0542af8aa1e608d7d6cd7b1538b6d8f5.jpg
 

wanderingstudent

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I don't think students appreciate or understand the sacrifices teachers go through, until they become teachers. Good luck, as you transition into this next chapter of your life. It doesn't seem so much as retiring, but downsizing.
 

Eric_H

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Well, I finally made the decision to stop teaching. This will be the second time for me. I left my first sifu after a dozen years or so back in the 90s. After a long time away from martial arts, I came back to Wing Chun in the fall of '07 ...about the same time I joined this forum. At the urging of my instructor, in 2009 I began teaching again with a small group at a YMCA. Then we added weekend classes at a local park, and finally begin renting space, first at a dance studio and then at a nearby boxing gym.

Well, It's been fun ...mostly, and I did bring a few guys up through the ranks to instructor level, but as enrollment stayed low, and rent, insurance, and association dues kept going up, a lot of the joy faded away. Meanwhile, the workload at my day-job has increased (though not the pay -- I'm a high school teacher). So this month I moved out of the gym, stopped paying the association dues, and stopped accepting new students.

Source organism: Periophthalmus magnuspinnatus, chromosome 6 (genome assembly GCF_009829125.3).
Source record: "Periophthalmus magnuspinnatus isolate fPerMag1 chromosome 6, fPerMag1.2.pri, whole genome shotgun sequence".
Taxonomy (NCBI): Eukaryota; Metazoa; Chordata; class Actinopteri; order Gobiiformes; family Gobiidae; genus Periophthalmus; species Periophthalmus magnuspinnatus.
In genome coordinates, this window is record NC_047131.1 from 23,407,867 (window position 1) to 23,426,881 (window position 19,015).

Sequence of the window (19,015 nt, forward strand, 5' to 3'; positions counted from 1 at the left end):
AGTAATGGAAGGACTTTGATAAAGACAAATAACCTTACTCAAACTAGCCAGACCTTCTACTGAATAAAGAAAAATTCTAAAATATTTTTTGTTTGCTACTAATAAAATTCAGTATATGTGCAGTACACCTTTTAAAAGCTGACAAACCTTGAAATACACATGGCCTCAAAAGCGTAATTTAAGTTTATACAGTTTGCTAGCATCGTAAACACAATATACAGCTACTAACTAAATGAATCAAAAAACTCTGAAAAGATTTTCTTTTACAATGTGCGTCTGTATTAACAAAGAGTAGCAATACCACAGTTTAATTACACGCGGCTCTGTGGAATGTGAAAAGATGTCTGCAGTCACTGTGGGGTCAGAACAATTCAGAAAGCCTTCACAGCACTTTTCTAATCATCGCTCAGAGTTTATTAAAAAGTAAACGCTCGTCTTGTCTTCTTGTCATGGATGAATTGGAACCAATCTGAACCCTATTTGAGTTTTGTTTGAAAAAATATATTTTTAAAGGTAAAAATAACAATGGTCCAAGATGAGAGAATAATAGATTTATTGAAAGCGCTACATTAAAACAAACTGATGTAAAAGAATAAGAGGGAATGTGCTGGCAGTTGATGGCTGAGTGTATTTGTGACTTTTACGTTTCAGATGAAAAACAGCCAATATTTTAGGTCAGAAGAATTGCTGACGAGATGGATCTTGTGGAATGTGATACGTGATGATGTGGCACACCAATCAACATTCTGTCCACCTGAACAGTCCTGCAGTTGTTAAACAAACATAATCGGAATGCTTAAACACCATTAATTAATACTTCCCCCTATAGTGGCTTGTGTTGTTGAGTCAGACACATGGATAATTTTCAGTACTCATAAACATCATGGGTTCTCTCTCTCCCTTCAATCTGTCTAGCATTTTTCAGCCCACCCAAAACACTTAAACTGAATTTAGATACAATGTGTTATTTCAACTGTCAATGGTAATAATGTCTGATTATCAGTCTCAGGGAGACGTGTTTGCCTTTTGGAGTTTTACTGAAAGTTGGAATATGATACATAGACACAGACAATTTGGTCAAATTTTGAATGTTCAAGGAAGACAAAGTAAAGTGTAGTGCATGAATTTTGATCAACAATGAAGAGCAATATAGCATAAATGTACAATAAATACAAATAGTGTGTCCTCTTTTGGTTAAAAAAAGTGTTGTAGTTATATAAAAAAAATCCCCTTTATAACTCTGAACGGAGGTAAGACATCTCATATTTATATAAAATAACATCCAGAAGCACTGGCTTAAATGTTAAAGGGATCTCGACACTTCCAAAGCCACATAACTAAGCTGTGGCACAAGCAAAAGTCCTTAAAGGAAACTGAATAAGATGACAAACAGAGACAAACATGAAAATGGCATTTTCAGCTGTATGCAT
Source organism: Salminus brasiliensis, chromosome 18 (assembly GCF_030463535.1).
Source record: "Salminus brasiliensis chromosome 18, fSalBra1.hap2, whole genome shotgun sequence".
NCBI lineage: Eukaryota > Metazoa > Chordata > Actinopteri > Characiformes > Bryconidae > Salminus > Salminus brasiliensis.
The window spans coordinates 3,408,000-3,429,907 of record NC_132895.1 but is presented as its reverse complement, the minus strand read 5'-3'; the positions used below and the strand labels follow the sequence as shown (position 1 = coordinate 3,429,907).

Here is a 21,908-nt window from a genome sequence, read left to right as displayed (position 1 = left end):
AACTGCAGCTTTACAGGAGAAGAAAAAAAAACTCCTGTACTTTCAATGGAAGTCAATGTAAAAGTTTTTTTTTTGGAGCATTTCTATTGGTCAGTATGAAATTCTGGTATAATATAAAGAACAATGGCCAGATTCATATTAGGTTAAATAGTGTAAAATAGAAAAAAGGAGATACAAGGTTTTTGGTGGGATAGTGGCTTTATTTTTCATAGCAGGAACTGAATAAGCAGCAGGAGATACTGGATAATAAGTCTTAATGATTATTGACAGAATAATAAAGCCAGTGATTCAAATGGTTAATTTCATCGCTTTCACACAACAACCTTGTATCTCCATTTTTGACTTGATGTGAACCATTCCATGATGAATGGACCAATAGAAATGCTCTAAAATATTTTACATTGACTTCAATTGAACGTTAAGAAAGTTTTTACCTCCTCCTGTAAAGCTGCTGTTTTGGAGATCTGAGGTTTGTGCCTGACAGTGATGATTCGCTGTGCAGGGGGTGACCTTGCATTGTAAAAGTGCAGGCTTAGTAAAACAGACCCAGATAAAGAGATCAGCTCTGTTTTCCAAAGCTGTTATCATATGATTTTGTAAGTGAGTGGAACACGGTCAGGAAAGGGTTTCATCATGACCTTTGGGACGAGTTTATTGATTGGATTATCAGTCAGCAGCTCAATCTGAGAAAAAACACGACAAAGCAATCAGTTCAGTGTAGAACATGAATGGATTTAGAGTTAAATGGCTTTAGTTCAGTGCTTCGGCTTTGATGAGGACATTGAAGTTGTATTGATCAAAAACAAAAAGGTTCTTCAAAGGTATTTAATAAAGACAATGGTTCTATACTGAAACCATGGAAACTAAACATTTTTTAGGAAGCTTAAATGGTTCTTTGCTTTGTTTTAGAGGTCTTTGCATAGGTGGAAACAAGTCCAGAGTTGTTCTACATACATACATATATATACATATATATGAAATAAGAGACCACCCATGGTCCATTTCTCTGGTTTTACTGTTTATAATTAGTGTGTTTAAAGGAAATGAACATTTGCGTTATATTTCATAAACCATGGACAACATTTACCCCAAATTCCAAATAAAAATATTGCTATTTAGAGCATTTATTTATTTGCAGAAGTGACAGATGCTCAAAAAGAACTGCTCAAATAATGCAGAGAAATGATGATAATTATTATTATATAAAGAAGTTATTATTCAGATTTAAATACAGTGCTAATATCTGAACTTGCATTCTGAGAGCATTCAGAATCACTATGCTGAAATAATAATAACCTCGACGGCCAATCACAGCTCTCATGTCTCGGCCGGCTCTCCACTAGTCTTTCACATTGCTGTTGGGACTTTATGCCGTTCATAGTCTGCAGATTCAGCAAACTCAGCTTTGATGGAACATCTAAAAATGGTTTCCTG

I'm still training a couple of the core group of guys privately, and I'm thinking about trying to find time to do some other things in my life too. I'll be 64 this summer, and maybe it's time for some younger guys to shoulder the burden and carry the torch for a while.

Best of luck in future endeavors, Steve. Being a Kung Fu Sifu really is a grind.
 

ST1Doppelganger

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You might be closing up shop but sounds like you won't be quiting the teaching aspect since you still have a core group. Wish you the best of luck on this new chapter of your martial arts voyage.

Sent from my Pixel 3 XL using Tapatalk
 

Buka

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Not for nothing, but I wanted to share this with you. When I was about to graduate high school I wanted to be a teacher. But in the part of the country that I lived, (north east) there were no teaching jobs and a bootload of college students who were studying to be teachers.

Since then, I've been teaching Martial Arts for a long time. But I consider myself a teacher. That's what I do, teach.

Also, I believe school teachers are the single most important job this country has. They should be the highest paid, not brat athletes.

AND - you may end up teaching Martial Arts again. Every time I think I'm not going to be, it ends up the same way, teaching somebody else. I guess time will tell.

But you are a TEACHER. Rock on, Geezer.
 

Flying Crane

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Not for nothing, but I wanted to share this with you. When I was about to graduate high school I wanted to be a teacher. But in the part of the country that I lived, (north east) there were no teaching jobs and a bootload of college students who were studying to be teachers.

Since then, I've been teaching Martial Arts for a long time. But I consider myself a teacher. That's what I do, teach.

Also, I believe school teachers are the single most important job this country has. They should be the highest paid, not brat athletes.

AND - you may end up teaching Martial Arts again. Every time I think I'm not going to be, it ends up the same way, teaching somebody else. I guess time will tell.

But you are a TEACHER. Rock on, Geezer.
Excellent post, I wish I could agree and like and high-five it.

Regarding the bolded portion, I will add to it: not hedge-fund managers and lawyers